Young Muslim women's experiences of Islam and physical education in Greece and Britain: a comparative study

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Previous research suggests that Muslim women can experience particular problems when taking physical education (PE) lessons, for example with dress codes, mixed-teaching and exercise during Ramadan; and they can face restrictions in extra-curricular activities for cultural and religious reasons. The area is under-researched and there is little evidence of comparative studies that explore similarities and differences in cross-national experiences, which is the aim of this paper. Two studies conducted in Greece and Britain that explored the views of Muslim women on school experiences of physical education are compared. Both studies focused on diaspora communities, Greek Turkish girls and British Asian women, living in predominantly non-Muslim countries. Growing concerns about global divisions between 'Muslims and the West' make this a particularly pertinent study. Qualitative data were collected by interviews with 24 Greek Muslim women, and 20 British Muslim women.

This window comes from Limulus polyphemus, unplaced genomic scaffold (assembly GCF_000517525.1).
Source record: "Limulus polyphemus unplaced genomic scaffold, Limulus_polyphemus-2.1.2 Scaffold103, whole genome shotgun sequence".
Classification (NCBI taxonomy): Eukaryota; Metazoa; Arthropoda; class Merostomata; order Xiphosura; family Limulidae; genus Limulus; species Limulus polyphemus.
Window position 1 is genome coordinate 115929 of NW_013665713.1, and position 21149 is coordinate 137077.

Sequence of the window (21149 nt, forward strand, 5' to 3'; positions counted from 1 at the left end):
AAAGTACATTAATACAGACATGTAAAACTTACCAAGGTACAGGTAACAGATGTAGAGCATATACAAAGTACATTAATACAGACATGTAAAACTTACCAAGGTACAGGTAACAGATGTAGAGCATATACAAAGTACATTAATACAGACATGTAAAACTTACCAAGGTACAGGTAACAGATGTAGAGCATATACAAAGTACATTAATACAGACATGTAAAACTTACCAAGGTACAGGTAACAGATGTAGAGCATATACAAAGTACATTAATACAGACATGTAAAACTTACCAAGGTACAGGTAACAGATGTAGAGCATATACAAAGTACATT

Physical education has national curriculum status and a similar rationale in both countries but with different cultures of formality and tradition, which impacted on pupils' experiences. Data suggested that Greek and British groups held positive views towards physical education but were restricted on their participation in extra-curricular activities. For the British women religious identity and consciousness of Islamic requirements were more evident than for the Greek women. Differences in stages of acculturation, historical and socio-cultural contexts contributed to less problematic encounters with physical education for Greek Muslims who appeared more closely assimilated into the dominant culture.


Original languageEnglish
Pages (from-to)21-38
Number of pages18
JournalSport Education and Society
Issue number1
Publication statusPublished - 1 Feb 2006


  • physical education, Islam, extra-curricular activities, Muslim women, culture